A court is not to be limited to only these factors. Jordan, supra, p 97, 537 N.W.2d 471. Although reasonableness cannot be shown merely by reference to the existence of a contingent fee contract, a contingent fee agreement may be considered by the court in its efforts to determine what constitutes a reasonable fee award. Condemnation of Private Property, supra, p 342, 530 N.W.2d 183.
Our review of the record and the factors identified in Condemnation of Private Property indicates that the trial court did not abuse its discretion in awarding the maximum statutory attorney fees to defendants. First, Alan Ackerman testified that he spent a total of 330 hours on defendants' case from 1992 through the end of 1994. Ackerman also testified that this number was incomplete because it did not include the amount of time spent during the first month and a half of 1995, a period during which Ackerman completed at least two legal briefs. In addition, Paul Bringer testified that he spent 131.5 hours of work on defendants' case. Accordingly, the trial court's finding that defense counsel expended over five hundred hours in attorney time was not clearly erroneous. Similarly, the record supports the trial court's finding that defense counsel put “intensive effort” into this case.
Second, Ackerman testified that he has looked at three thousand condemnation cases and handled between twelve hundred and fifteen hundred. Ackerman has handled condemnation cases almost exclusively for the past fifteen years. Given this testimony and the substantial amount of time that Ackerman and Bringer spent on this case, the trial court did not clearly err in finding that the acceptance of this employment precluded other employment.
Third, Davis Berry testified that, as an attorney, he has handled some condemnation cases. Although he normally charges an hourly rate for his services in noncondemnation cases, Berry testified that, in condemnation cases, he charges one-third of the difference between the settlement and the amount of the first good-faith offer. Berry further testified that this is the customary fee of attorneys in the area who practice condemnation law. Ackerman testified that, of the over one thousand condemnation cases that he has handled, every one was handled on a contingency basis. The trial court did not clearly err in finding that it was the common practice in the locality to charge a contingent fee rather than an hourly rate.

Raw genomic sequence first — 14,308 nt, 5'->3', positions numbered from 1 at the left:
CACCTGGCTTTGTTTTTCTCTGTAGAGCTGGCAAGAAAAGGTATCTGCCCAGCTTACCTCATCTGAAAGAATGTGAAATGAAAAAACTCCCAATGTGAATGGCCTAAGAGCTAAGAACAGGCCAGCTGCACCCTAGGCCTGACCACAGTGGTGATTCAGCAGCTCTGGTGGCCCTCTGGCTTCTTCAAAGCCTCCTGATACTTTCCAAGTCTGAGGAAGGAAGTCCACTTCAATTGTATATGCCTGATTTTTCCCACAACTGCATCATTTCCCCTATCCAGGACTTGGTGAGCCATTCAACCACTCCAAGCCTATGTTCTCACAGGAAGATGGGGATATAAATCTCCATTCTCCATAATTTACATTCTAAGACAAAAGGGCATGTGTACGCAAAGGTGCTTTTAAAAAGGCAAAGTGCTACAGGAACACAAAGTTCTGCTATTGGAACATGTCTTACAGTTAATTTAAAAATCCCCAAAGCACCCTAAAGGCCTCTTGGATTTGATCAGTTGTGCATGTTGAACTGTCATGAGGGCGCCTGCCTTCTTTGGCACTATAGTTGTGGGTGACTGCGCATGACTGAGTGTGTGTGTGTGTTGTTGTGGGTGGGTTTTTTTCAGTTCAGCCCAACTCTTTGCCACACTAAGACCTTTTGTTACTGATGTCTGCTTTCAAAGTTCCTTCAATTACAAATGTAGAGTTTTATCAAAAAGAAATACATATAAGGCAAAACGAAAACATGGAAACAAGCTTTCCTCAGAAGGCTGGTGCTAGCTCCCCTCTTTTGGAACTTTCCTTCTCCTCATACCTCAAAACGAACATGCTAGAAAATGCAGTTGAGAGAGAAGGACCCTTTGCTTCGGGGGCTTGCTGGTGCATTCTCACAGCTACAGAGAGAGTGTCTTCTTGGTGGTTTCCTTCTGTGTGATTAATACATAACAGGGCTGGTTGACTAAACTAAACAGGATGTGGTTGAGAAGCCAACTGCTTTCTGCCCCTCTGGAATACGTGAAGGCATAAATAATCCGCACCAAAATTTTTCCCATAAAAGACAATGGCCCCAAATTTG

Fourth, defense counsel's efforts resulted in a settlement of $1,420,000 where the initial offer was $361,945. This settlement is approximately four times the amount of the initial offer, and exceeded the initial offer by over $1 million. The trial court's finding regarding this factor was not clearly erroneous. Fifth, Ackerman testified that there was a fear that defendants would lose their work force absent financing of a new building. Accordingly, the trial court did not clearly err in finding that “defense counsel was pressured to move as quickly as possible in order to limit defendants' financial losses.” Sixth, the trial court did not clearly err in finding that this case was on its docket for over two years.
Seventh, Berry testified that Ackerman was one of the outstanding condemnation attorneys in Michigan. Ackerman testified that he has served as chairman of the Condemnation Committee of the Michigan Bar Association and as vice chairman of the American Bar Association's Condemnation Litigation Committee. Ackerman has published several articles and edited a book concerning condemnation. Accordingly, the trial court did not clearly err in finding that Ackerman “is a highly skilled and sought-after condemnation attorney.” Eighth, the trial court did not clearly err in finding that Ackerman entered into a contingent fee arrangement with defendants in this case.
In addition to the eight factors identified above, this Court has identified three purposes of the attorney fee provision of the UCPA. First, awarding attorney fees will assure that the property owner receives the full amount of the award, placing the owner in as good a position as that occupied before the taking. Dep't of Transportation v. Robinson, 193 Mich.App. 638, 645, 484 N.W.2d 777 (1992). Second, the fee structure penalizes agents of a condemnor for deliberately low offers because a low offer may result in the condemnor paying the owner's litigation expenses as well as its own. Flint v. Patel, 198 Mich.App. 153, 157, 497 N.W.2d 542 (1993); Robinson, supra, p 645, 484 N.W.2d 777. Third, the fee provision provides a performance incentive to the owner's attorney, because the fee awarded is directly proportional to the results achieved by counsel. Id.
Here, had the trial court used an hourly rate rather than a contingent fee in determining reasonable attorney fees, defendants would have been placed in a worse position than that which they held before the taking. In addition, such an award would have undermined the statutory purpose of penalizing low offers. Our review of the record indicates that the trial court did not abuse its discretion in holding that an award of one-third of the difference between the first written offer and the ultimate award constituted reasonable attorney fees. Condemnation of Private Property, supra, pp 341-342, 530 N.W.2d 183; Robinson, supra, p 645, 484 N.W.2d 777.
WAHLS, Presiding Judge.
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Docket No: Docket No. 184828.
Decided: January 21, 1997
Court: Court of Appeals of Michigan.